Laughter and Ethnicity in John Leguizamo's One-Man Worlds


  • Miriam M. Chirico


Specific Literature, American literature, Time Period, 1900-1999, Subject Author, Leguizamo, John (1964- ), Literary Genre, drama, Literary Theme, (treatment of) ethnic stereotypes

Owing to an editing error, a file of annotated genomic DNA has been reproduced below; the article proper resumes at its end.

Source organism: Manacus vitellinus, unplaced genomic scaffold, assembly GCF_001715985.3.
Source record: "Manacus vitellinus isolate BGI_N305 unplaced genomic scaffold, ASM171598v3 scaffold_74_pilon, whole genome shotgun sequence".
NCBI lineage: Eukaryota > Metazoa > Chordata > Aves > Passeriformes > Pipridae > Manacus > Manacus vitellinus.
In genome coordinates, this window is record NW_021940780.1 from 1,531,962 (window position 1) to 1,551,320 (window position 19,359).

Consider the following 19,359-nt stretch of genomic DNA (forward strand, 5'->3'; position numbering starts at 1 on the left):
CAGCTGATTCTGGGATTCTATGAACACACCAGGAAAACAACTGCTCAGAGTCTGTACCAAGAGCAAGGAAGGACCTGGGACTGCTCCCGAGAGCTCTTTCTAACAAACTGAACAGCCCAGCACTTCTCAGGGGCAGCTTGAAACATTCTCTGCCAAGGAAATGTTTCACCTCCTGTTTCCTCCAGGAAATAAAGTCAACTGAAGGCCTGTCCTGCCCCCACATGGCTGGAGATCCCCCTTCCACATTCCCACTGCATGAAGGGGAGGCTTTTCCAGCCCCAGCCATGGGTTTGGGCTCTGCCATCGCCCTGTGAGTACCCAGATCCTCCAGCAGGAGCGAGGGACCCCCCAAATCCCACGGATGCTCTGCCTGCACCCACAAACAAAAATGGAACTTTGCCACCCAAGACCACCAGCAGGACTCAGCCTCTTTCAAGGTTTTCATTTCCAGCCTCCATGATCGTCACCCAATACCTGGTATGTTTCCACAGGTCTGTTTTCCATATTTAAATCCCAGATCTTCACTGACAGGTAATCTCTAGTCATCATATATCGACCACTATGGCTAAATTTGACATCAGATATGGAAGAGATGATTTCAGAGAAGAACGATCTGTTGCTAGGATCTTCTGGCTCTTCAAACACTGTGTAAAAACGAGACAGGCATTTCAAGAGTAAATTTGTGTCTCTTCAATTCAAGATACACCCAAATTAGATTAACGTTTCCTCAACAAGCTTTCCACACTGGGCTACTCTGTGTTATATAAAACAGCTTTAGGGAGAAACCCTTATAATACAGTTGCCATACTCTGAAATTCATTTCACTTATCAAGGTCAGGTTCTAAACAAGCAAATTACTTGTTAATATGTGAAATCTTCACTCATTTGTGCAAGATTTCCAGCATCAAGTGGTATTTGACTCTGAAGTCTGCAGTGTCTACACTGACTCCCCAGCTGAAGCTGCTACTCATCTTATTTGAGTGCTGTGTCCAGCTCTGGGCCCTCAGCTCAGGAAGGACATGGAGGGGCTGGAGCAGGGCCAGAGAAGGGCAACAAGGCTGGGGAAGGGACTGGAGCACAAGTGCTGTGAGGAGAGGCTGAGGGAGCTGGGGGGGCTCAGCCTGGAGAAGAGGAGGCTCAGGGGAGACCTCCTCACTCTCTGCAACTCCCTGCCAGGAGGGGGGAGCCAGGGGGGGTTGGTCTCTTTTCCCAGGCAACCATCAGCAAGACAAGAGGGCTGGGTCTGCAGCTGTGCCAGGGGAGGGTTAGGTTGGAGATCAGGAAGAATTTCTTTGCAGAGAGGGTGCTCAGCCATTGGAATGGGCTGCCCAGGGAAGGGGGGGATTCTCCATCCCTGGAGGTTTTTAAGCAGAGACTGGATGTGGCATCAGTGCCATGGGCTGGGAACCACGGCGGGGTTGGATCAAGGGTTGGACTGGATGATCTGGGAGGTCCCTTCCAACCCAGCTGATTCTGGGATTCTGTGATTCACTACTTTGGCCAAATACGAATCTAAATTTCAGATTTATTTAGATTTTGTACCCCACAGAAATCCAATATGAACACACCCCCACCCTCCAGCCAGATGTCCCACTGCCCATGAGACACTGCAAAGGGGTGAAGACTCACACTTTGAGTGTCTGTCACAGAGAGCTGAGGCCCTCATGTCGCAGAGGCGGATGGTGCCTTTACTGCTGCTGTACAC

As the first Latino to produce a one-man show on Broadway, John Leguizamo is a spokesperson for a culture vying to be heard, and his dramatic sketches question the status quo of race relations in America. His plays Mambo Mouth, Spic-O-Rama, Freak, and Sexaholix . . . A Love Story reflect his training as a stand-up comedian and his investment in the social and political issues that shape Latino representation. Leguizamo depicts stereotypical Latino characters in an effort to attack ethnic prejudice, but his comedies are problematic. When he enacts racial stereotypes in front of a mixed audience of whites and Latinos, he seems to perpetuate negative images of Latinos in order to mock them. However, Leguizamo’s goal is to create "prototypes," characters whose cultural cues make them easily recognizable, and then to encourage people to see behind these characters’ masks. Rather than shun negative racial depictions, he renders them more human through their individual stories. (MMC)